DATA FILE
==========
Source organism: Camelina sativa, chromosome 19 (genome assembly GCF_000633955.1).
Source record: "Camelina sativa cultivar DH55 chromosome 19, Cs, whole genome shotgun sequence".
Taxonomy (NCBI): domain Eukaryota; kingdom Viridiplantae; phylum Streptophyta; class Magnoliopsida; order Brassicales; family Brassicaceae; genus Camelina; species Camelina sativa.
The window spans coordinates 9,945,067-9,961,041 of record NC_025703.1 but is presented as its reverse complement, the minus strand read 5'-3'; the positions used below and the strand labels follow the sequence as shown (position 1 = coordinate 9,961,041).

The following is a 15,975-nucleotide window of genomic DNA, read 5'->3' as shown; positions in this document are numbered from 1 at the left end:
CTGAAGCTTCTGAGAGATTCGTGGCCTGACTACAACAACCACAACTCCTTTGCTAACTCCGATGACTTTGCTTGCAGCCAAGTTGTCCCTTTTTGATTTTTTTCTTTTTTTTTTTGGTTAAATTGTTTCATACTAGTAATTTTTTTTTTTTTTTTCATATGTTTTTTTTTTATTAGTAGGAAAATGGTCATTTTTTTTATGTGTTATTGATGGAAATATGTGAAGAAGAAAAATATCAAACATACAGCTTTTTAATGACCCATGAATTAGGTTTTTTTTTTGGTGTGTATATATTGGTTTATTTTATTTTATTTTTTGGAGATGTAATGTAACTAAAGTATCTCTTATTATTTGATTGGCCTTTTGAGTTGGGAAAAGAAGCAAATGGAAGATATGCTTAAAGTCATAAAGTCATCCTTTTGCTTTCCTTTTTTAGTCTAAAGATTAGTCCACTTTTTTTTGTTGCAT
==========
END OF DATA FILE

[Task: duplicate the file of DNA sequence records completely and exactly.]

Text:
Source organism: Camelina sativa, chromosome 19 (genome assembly GCF_000633955.1).
Source record: "Camelina sativa cultivar DH55 chromosome 19, Cs, whole genome shotgun sequence".
Taxonomy (NCBI): domain Eukaryota; kingdom Viridiplantae; phylum Streptophyta; class Magnoliopsida; order Brassicales; family Brassicaceae; genus Camelina; species Camelina sativa.
The window spans coordinates 9,945,067-9,961,041 of record NC_025703.1 but is presented as its reverse complement, the minus strand read 5'-3'; the positions used below and the strand labels follow the sequence as shown (position 1 = coordinate 9,961,041).

The following is a 15,975-nucleotide window of genomic DNA, read 5'->3' as shown; positions in this document are numbered from 1 at the left end:
CTGAAGCTTCTGAGAGATTCGTGGCCTGACTACAACAACCACAACTCCTTTGCTAACTCCGATGACTTTGCTTGCAGCCAAGTTGTCCCTTTTTGATTTTTTTCTTTTTTTTTTTGGTTAAATTGTTTCATACTAGTAATTTTTTTTTTTTTTTTCATATGTTTTTTTTTTATTAGTAGGAAAATGGTCATTTTTTTTATGTGTTATTGATGGAAATATGTGAAGAAGAAAAATATCAAACATACAGCTTTTTAATGACCCATGAATTAGGTTTTTTTTTTGGTGTGTATATATTGGTTTATTTTATTTTATTTTTTGGAGATGTAATGTAACTAAAGTATCTCTTATTATTTGATTGGCCTTTTGAGTTGGGAAAAGAAGCAAATGGAAGATATGCTTAAAGTCATAAAGTCATCCTTTTGCTTTCCTTTTTTAGTCTAAAGATTAGTCCACTTTTTTTTGTTGCAT